They call themselves “The Goonies.” The secret caves. The old lighthouse. The lost map. The treacherous traps. The hidden treasure. And Sloth…Join the adventure.

That’s one of the original taglines for the cult-classic movie, The Goonies (1985). It’s probably the best coming-of-age treasure hunting movies, set in the 1980s, that I’ve ever watched—it’s imprint is evident in many of the things that I do, I say, and that I dream of, even to this day as a semi-responsible adult of society.

Don’t you realize? The next time you see sky, it’ll be over another town. The next time you take a test, it’ll be in some other school. Our parents, they want the best of stuff for us. But right now, they got to do what’s right for them. Because it’s their time. Their time! Up there! Down here, it’s our time. It’s our time down here. That’s all over the second we ride up Troy’s bucket. ~ Mikey Walsh, The Goonies

Following the birthday party last night, our two girls were invited for a sleep-over at their respective friends’ house. Each going their own way overnight, my task was to fetch them both this afternoon. Based on the high temperature of 9° F, in conjunction with our on-going home furnace drama, I’m less than excited about venturing into the winter wonderland. On the way out my front door, I grab my camera. An idea has popped into my chilly brain: I wonder if the lake is frozen solid?

Featured in Lakeside Loop and A Fisherman’s Tale and I Fish, Therefore I Am, “the lake” is an important place in my own microcosm. “The Lake,” that’s what I call it—as if there are no other lakes in the world—but that’s my name for it, all the same. It serves as the backdrop for one last narrative titled Goonies Never Say Die.

Based on a quick keyword search, I’ve penned a significant amount of content revolving around the subject of adventure: Don’t Forget to Return to Where the Wild Things Are, Choose Your Own Adventure, and ABCs of Raising Girls; each story illustrates the emphasis and importance that I place on exploring the world around you. Don’t fret: I have no intention of restating all of my adventure-based sentiments from earlier in the year.

As previously stated, it’s cold outside, and I am certain that Peters Lake will be one solid sheet of ice. Considering that I am picking both girls up, and I’m within a two-mile detour of the lake, my ice-based theory will be confirmed in a moment’s time. Surprisingly, many people are in the park today. I see dog walkers and ice skaters, so we park the van and venture outdoors. Wearing thin, porous sneakers, I announce that this is going to be a really short trip to the lake’s edge. Ten minutes, top.

Okay, campers, rise and shine, and don’t forget your booties ’cause it’s cooooold out there today. ~ D.J. #1, Groundhog Day

Both girls run down to the shoreline—the surface is solid, from one edge to the opposite. About halfway across, a man and woman are walking their dog. They too want to venture onto the ice, and thoughts of my girls falling through the ice immediately flood my mind. But…the dog walkers seem to be managing just fine…and…we won’t go out far, not that far.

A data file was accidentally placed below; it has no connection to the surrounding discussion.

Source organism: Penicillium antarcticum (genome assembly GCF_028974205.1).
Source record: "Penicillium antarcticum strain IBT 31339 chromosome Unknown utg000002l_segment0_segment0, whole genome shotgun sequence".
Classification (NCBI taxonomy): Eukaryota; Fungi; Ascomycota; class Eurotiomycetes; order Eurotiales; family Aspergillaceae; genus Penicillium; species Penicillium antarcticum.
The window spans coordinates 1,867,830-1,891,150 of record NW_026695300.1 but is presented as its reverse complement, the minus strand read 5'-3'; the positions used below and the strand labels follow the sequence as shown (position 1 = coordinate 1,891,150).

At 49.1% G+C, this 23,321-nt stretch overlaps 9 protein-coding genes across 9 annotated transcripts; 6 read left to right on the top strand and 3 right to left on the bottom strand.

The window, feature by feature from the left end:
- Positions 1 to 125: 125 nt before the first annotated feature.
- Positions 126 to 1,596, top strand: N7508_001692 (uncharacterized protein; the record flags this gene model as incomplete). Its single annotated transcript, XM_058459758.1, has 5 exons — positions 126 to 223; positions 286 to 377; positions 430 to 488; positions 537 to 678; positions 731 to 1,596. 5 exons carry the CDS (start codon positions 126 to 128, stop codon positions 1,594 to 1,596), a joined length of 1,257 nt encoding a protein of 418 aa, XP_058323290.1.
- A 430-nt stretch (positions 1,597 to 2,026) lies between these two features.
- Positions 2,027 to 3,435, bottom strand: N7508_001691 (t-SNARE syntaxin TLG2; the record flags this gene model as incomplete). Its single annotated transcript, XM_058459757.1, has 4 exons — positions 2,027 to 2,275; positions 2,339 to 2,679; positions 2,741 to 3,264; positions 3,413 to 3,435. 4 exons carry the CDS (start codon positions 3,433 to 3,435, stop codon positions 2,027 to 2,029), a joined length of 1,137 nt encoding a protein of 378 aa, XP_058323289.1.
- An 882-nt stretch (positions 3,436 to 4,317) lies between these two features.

All three of us locate the well-worn path down the boat launch ramp, and step on the lake. It’s a weird feeling, for sure, as I can see the thick ice below me and a distant layer of water approximately 12 inches below. Inching out, and out, and out. My girls are simultaneously curious and fearful, which is a great combination, and explore the cleared patches of ice. It appears that previous skaters have cleared boxed areas from the surface, as deep grooves are etched in the surface. In another spot, a circular ice volcano is located and identified, by my daughter.

“Do you know what that is?” I ask her, curious to her answer.

“Not really.”

“That’s an ice-fishing hole,” I respond, and further describe how the six-inch circle has frozen-over and refilled the once-hollow entrance to a frozen aquatic world.

“My teacher’s something or other, fell into a lake or something, while ice-fishing, and died.” She adds her life experiences to the conversation.

“Ok, girls! That’s enough, back to the shore.”

From the grassy area, I direct them to the dock area, in an alcove of the lake. I want to see the boys ice skating who are playing hockey. The surface ice is just as solid here, and you can see into the lake below. It’s actually quite fascinating to think that the fish I hunt in summer, are swimming below us now, albeit at a much slower pace today. The boys are indifferent to our presence and we watch them for a few minutes. The dog walkers have also decided to test another portion of the lake, and have moved over to this stretch of ice, as well. Again, halfway across, have they no fear?

As I grow older, I am more convinced that one of the major purposes of life—beyond those of a spiritual existence and awareness—is that of adventure. I believe that the human spirit was designed for curiosity, learning, and exploration. Not all expeditions must consist of fully-awesome and amazing outings such as a coast-to-coast road trip, hike into the Grand Canyon, or snorkeling among coral reefs. It is entirely possible to explore the immediate environment around you, with the same satisfaction as a grandiose, once-in-a-lifetime experience.

No excuses. Get out there. Do it. Where ever you live, adventure is waiting for you.

Life-changing excitement can be found in your own backyard. At the mall. Hidden in a park. Within a foggy forest. On the surface of a frozen lake…Join the adventure!